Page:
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" Resolved, That the President, in the late Executive proceedings in relation to the public revenue, has assumed upon himself authority and power not conferred by the Constitution and laws, but in derogation of both. "
America, Its Realities and Resources: Comprising Important Details Connected ... - Page 84
by Francis Wyse - 1846 - 494 pages
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The National Quarterly Review, Volumes 11-12

1865
..." in the late executive proceedings in relation to the public revenue, the President had assumed a power not conferred by the Constitution and laws, but in derogation of both." This was almost too much for the temperament of General Jackson to bear. He drew up an angry protest...
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Democracy in the United States: What it Has Done, what it is Doing, and what ...

Ransom Hooker Gillet - United States - 1868 - 414 pages
...President, in the late executive proceeding in relation to the public revenue, has assumed upon himself authority and power not conferred by the Constitution and laws, but in derogation of both." It contemplated no action, and had no connection with legislation. It was not directed to anybody,...
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The Papers of Henry Clay: The Whig Leader, January 1, 1837-December 31,1843

Henry Clay - History
...the sort or magnitude requiring impeachment. "It simply affirmed that he had 'assumed upon himself authority and power not conferred by the constitution and laws, but in derogation of both.' It imputed no criminal motives." Criticizes the friends of the president for introducing the constitutional...
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The Presidential Veto

Robert J. Spitzer - Political Science - 1988 - 181 pages
...President in the late executive proceeding in relation to the public revenue, has assumed upon himself authority and power not conferred by the Constitution and laws, but in derogation of both." (Congressional Globe, March 28, 1834: 271) 5. Kent first proposed this amendment on December 24, 1833...
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A Necessary Fence--: The Senate's First Century

Government publications - 1989 - 79 pages
...President Jackson for his act of defiance. The Senate resolved that the president had "assumed upon himself authority and power not conferred by the constitution and laws, but in derogation of both." Senator Thomas Hart Benton of Missouri dismissed this action as "a mere personal censure — having...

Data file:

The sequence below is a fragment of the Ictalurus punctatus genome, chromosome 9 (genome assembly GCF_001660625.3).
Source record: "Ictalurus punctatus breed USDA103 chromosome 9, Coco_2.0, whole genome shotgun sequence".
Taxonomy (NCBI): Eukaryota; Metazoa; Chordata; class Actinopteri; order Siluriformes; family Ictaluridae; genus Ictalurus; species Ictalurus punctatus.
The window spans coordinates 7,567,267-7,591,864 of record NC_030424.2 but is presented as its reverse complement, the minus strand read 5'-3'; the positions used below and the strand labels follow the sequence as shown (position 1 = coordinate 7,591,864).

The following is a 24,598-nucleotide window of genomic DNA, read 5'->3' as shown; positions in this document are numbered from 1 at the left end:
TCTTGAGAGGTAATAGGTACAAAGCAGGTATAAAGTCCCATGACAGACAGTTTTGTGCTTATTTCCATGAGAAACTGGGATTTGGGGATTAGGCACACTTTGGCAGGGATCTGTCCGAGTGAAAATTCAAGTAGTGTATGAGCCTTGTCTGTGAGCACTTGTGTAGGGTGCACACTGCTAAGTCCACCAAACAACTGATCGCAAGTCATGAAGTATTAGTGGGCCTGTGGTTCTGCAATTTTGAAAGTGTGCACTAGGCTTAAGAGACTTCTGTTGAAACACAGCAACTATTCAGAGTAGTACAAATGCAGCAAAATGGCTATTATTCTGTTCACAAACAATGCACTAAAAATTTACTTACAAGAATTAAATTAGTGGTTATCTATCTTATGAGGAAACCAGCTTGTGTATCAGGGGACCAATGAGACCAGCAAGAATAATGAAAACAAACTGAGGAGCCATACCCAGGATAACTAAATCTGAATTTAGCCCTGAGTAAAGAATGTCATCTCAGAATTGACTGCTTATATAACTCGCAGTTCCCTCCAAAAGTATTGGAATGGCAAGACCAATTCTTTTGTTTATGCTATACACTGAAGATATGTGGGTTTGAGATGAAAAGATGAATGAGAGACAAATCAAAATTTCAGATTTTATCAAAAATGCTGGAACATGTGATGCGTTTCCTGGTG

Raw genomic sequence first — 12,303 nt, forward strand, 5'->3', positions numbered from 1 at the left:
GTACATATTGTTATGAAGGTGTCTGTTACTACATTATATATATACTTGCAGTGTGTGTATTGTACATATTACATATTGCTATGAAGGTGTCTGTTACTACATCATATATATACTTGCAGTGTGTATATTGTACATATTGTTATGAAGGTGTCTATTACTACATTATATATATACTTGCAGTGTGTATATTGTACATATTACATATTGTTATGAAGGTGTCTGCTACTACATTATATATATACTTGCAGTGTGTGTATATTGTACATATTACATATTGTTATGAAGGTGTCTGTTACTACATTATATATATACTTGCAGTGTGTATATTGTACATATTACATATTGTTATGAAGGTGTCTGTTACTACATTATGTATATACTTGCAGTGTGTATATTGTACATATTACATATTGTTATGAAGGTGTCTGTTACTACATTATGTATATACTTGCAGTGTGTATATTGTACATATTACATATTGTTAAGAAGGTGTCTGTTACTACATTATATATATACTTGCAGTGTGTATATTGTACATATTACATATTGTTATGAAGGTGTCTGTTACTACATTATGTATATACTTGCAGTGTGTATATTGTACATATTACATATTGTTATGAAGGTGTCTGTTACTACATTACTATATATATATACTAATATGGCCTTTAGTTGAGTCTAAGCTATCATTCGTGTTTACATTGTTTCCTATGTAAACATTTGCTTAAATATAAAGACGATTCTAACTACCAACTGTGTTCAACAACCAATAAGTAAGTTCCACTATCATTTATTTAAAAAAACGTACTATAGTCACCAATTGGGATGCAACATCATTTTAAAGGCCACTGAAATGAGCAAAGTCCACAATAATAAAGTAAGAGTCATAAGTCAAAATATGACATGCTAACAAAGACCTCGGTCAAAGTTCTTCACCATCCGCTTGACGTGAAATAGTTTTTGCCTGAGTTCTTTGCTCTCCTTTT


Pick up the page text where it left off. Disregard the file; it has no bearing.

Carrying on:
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Records, Volume 9

Columbia Historical Society (Washington, D.C.) - 1906
...moneys from the Bank of the United States, the Senate passed a resolution censuring him for assuming a power ' ' not conferred by the Constitution and laws, but in derogation of both." Two years later, with an administration majority in the Senate, Benton's "expunging resolution" came...
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The Presidential Republic: Executive Representation and Deliberative Democracy

Gary L. Gregg - Law - 1997 - 241 pages
...President, in the late Executive proceedings in relation to the public revenue, has assumed upon himself authority and power not conferred by the constitution and laws, but in derogation of both." President Jackson responded to the Senate on April 15 with a long and detailed protest of that body's...
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Bureaucracy and Self-Government: Reconsidering the Role of Public ...

Brian J. Cook - Political Science - 1996 - 201 pages
...Andrew Jackson, in his removal of Secretary of the Treasury William J. Duane, had assumed "upon himself authority and power not conferred by the constitution and laws, but in derogation of both" (Richardson 1911, 3:69). On April 15, Jackson had sent to the Senate a message of protest, requesting...
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Impeachment of William Jefferson Clinton, President of the United States ...

United States. Congress. House. Committee on the Judiciary - Impeachments - 1998 - 406 pages
...that, in withdrawing federal funds from the Bank of the United States, he had "assumed upon himself authority and power not conferred by the Constitution and laws, but in derogation of both." Telling are the words of protest from President Jackson, which the Senate refused to enter on its Journal:...
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The Politics of Shared Power: Congress and the Executive

Louis Fisher - Political Science - 1998 - 309 pages
...instructions, rather than those of Congress. A Senate resolution of censure declared that Jackson had assumed "authority and power not conferred by the Constitution and laws, but in derogation of both." In a lengthy and impassioned defense, Jackson answered that the secretary of the treasury was "wholly...
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